Collect for Charles Inglis:   Eternal God, who laid your hand upon Charles Inglis and made him the first bishop of your Anglican flock in Canada, grant to each and all of us the insight of faith, the eagerness of hope, and the skill of love, that we may continue to build upon the one foundation of life, which is Jesus Christ our Lord, who is alive and reigns with you and the Holy Spirit, one God, now and forever. Amen. 

(For All the Saints, The Anglican Church of Canada)

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Sunday Reflection

William Wilberforce 

29 July: Social Reformer, 1833 — Commemoration

For All the Saints, The Anglican Church of Canada

William Wilberforce was an English politician whose commitment to Jesus Christ made him lead a forty-year campaign for the emancipation of all slaves throughout the British empire.

Wilberforce entered the House of Commons in 1780 as a very wealthy young man with little purpose to his life beyond the conventional duties and privileges of his class. Four years later he experienced a revolution in his attitude to Christian doctrine, when his intellect accepted its claims upon his life; and this was followed by an even greater “conversion of the heart,” when he embraced Jesus Christ as his personal Saviour. Thus transformed from being a Christian only in name to someone who actively practiced his faith, he threw himself into projects for the moral conversion of English society; and it was at this time that he agreed to bring before Parliament a bill to end all traffic in slaves.
At that time British landowners in the West Indies relied on slave labour, mostly black Africans kidnapped or bought by white traders who transported them and sold them for a profit in the Americas. Anxious to preserve their way of life, the West Indian landowners subsidized Members of Parliament to resist Wilberforce’s bill. The fight lasted twenty years. In session after session he reintroduced his bill and pleaded for its passage with unflagging conviction and eloquence, only to see it defeated by the tactics of the slave-owners’ party. But the resistance wore down before his persistence, integrity, and Christian character. The night it passed its second reading, the entire House stood and gave Wilberforce the tribute of an ovation.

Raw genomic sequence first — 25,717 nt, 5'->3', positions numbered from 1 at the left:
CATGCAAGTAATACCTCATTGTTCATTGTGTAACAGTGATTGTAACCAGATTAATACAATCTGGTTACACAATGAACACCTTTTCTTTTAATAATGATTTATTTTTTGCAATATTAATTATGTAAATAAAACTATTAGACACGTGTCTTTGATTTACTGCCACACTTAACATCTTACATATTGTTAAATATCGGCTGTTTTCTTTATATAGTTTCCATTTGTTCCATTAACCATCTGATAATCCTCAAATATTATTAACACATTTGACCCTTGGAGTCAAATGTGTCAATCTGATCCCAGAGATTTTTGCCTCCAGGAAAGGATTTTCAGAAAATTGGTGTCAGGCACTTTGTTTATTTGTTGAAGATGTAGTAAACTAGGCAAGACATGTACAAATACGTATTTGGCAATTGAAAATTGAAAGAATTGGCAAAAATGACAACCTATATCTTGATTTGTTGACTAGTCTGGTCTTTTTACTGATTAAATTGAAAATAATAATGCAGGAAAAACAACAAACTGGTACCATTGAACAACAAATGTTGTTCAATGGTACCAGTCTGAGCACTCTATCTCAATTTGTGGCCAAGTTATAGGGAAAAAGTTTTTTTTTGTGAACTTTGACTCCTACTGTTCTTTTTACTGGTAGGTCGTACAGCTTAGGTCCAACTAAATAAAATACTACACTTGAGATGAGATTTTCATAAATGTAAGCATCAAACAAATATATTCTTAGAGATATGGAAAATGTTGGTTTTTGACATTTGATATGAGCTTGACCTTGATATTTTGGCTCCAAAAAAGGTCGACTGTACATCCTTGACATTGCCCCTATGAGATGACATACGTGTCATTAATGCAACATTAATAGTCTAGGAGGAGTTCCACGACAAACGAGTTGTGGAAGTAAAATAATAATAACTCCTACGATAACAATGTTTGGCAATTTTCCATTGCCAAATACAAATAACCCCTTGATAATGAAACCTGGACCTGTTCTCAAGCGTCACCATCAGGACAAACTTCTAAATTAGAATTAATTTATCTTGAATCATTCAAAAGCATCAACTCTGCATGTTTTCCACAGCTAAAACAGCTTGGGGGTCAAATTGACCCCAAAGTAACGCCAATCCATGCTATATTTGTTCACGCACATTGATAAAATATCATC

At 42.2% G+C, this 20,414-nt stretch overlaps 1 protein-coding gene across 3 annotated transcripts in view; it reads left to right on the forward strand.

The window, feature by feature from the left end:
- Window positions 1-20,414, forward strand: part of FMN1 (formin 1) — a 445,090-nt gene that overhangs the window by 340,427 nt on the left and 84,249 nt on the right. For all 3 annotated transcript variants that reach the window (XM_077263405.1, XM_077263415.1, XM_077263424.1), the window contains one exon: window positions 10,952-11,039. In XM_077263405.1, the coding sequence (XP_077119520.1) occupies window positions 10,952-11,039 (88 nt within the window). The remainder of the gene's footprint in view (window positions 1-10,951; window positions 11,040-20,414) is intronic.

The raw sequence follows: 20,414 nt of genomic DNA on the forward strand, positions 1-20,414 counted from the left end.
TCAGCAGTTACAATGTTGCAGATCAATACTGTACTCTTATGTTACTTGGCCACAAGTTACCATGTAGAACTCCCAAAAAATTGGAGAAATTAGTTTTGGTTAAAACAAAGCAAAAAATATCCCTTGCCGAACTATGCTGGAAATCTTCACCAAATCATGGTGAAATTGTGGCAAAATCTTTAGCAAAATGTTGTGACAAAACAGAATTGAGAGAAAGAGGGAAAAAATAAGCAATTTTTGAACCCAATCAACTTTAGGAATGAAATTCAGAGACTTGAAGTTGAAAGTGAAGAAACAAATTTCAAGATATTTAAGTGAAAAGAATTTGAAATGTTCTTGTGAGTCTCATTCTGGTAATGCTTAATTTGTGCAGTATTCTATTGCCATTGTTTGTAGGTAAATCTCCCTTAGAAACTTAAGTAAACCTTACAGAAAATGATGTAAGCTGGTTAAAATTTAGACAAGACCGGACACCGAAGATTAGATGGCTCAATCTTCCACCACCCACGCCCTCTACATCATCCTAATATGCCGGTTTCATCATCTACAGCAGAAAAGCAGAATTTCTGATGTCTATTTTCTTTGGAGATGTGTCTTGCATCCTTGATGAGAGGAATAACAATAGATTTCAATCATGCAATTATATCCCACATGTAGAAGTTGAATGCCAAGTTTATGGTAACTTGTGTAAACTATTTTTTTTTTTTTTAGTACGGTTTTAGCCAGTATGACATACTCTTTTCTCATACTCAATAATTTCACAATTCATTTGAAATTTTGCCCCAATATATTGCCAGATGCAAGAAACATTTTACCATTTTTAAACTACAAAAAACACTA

This victory was not the end of his campaign. He immediately introduced a bill for the abolition of slavery itself, but it still had not passed the Commons when he retired from active politics in 1825. Eight years later, as he lay on his deathbed, he had the joy of hearing that Parliament was finally about to pass his bill. He died on July twenty-ninth, 1833, just as the liberation of slaves became the law of Great Britain and its empire.

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Sunday Reflection

Saint James the Apostle 

25 July: Holy Day

We honour Saint James the Apostle, usually described in the Gospels as “the brother of John” but also known as James “the Greater” in order to distinguish him from two other New Testament figures of the same name. He was a Galilean fisherman, and with his brother John he left his home and his trade in obedience to the call of Jesus. With Peter and John he belonged to an especially privileged group of disciples whom Jesus chose to be witnesses of the Transfiguration, the raising of Jairus’s daughter, and the agony in the garden of Geth-se’ma-ne.

James shared his brother’s hot-headed disposition, and Jesus nicknamed the two of them “Bo-an-er’ges,” or “sons of thunder.” They once expressed a willingness to share the cup of Christ’s sufferings, and in the case of James this was realized very soon after the resurrection. According to the Book of Acts, King Herod launched a persecution of the Church and had James beheaded, thus making him the first of the twelve apostles to suffer death for the sake of Christ.